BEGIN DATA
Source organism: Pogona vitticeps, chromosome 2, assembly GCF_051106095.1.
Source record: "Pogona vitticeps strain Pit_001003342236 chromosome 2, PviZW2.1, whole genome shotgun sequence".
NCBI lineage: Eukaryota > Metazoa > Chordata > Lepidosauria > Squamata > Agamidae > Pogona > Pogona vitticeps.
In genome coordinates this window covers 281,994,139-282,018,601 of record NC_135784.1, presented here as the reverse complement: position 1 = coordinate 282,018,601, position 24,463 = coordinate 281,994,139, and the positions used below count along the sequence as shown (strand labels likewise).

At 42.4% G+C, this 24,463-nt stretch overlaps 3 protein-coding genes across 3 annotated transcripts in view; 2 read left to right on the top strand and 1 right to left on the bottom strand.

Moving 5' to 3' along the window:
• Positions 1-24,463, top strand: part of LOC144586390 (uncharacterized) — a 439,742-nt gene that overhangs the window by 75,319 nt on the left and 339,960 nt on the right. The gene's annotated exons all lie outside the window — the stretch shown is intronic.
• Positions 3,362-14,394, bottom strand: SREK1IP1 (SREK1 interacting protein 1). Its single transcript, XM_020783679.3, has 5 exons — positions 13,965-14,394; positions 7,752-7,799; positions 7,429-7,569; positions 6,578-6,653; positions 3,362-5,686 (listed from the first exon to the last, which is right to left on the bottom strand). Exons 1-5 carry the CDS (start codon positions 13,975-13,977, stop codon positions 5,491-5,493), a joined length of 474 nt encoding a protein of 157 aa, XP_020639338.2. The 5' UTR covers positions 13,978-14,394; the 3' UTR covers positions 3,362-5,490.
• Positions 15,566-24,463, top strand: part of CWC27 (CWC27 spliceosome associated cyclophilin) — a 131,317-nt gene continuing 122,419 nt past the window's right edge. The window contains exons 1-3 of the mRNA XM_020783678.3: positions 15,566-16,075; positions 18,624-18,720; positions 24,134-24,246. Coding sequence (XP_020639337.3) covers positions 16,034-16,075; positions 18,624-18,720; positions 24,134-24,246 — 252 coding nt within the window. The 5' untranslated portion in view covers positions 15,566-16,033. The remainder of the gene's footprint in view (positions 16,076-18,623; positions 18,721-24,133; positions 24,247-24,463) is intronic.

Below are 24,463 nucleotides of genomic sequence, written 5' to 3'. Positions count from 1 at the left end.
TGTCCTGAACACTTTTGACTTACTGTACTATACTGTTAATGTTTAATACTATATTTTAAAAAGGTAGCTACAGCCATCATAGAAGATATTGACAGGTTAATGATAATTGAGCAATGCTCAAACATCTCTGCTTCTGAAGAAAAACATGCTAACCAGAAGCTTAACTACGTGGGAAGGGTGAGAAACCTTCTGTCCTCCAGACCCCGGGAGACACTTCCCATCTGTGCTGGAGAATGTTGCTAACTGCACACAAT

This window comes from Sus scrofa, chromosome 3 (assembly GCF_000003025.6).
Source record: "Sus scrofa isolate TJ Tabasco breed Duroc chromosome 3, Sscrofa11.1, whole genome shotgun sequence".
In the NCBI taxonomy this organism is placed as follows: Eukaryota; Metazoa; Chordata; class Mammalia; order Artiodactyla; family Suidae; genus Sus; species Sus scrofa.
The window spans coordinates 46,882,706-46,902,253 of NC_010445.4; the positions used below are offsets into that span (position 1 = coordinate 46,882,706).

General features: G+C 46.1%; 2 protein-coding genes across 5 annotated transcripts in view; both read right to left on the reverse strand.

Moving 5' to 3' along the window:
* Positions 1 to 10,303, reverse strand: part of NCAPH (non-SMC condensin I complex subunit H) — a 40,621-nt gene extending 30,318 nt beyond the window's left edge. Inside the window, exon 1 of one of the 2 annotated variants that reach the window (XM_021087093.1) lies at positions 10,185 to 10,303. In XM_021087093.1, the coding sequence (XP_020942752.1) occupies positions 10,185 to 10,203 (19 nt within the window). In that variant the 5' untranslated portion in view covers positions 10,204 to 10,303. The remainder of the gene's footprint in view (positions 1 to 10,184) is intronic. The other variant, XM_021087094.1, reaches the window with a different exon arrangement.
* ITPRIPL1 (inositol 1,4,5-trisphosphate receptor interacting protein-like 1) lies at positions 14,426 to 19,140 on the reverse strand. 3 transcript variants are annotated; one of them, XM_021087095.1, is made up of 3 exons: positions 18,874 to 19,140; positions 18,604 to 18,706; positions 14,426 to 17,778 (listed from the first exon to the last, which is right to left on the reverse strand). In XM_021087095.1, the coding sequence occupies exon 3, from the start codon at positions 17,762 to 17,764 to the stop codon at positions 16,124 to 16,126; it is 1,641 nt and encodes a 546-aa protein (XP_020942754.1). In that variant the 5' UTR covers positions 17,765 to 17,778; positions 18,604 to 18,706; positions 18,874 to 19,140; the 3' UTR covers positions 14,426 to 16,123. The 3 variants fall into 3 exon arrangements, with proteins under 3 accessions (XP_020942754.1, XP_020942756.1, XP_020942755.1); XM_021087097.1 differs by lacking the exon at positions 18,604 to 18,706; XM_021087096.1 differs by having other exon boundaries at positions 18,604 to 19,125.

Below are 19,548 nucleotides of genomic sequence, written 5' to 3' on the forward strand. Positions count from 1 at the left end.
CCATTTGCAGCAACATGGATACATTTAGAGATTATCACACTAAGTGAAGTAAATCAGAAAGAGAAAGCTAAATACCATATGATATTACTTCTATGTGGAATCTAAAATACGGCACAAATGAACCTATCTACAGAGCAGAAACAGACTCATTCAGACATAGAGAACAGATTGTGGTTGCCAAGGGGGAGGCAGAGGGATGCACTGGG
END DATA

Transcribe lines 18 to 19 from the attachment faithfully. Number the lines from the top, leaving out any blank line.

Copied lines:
* Positions 1 to 10,303, reverse strand: part of NCAPH (non-SMC condensin I complex subunit H) — a 40,621-nt gene extending 30,318 nt beyond the window's left edge. Inside the window, exon 1 of one of the 2 annotated variants that reach the window (XM_021087093.1) lies at positions 10,185 to 10,303. In XM_021087093.1, the coding sequence (XP_020942752.1) occupies positions 10,185 to 10,203 (19 nt within the window). In that variant the 5' untranslated portion in view covers positions 10,204 to 10,303. The remainder of the gene's footprint in view (positions 1 to 10,184) is intronic. The other variant, XM_021087094.1, reaches the window with a different exon arrangement.
* ITPRIPL1 (inositol 1,4,5-trisphosphate receptor interacting protein-like 1) lies at positions 14,426 to 19,140 on the reverse strand. 3 transcript variants are annotated; one of them, XM_021087095.1, is made up of 3 exons: positions 18,874 to 19,140; positions 18,604 to 18,706; positions 14,426 to 17,778 (listed from the first exon to the last, which is right to left on the reverse strand). In XM_021087095.1, the coding sequence occupies exon 3, from the start codon at positions 17,762 to 17,764 to the stop codon at positions 16,124 to 16,126; it is 1,641 nt and encodes a 546-aa protein (XP_020942754.1). In that variant the 5' UTR covers positions 17,765 to 17,778; positions 18,604 to 18,706; positions 18,874 to 19,140; the 3' UTR covers positions 14,426 to 16,123. The 3 variants fall into 3 exon arrangements, with proteins under 3 accessions (XP_020942754.1, XP_020942756.1, XP_020942755.1); XM_021087097.1 differs by lacking the exon at positions 18,604 to 18,706; XM_021087096.1 differs by having other exon boundaries at positions 18,604 to 19,125.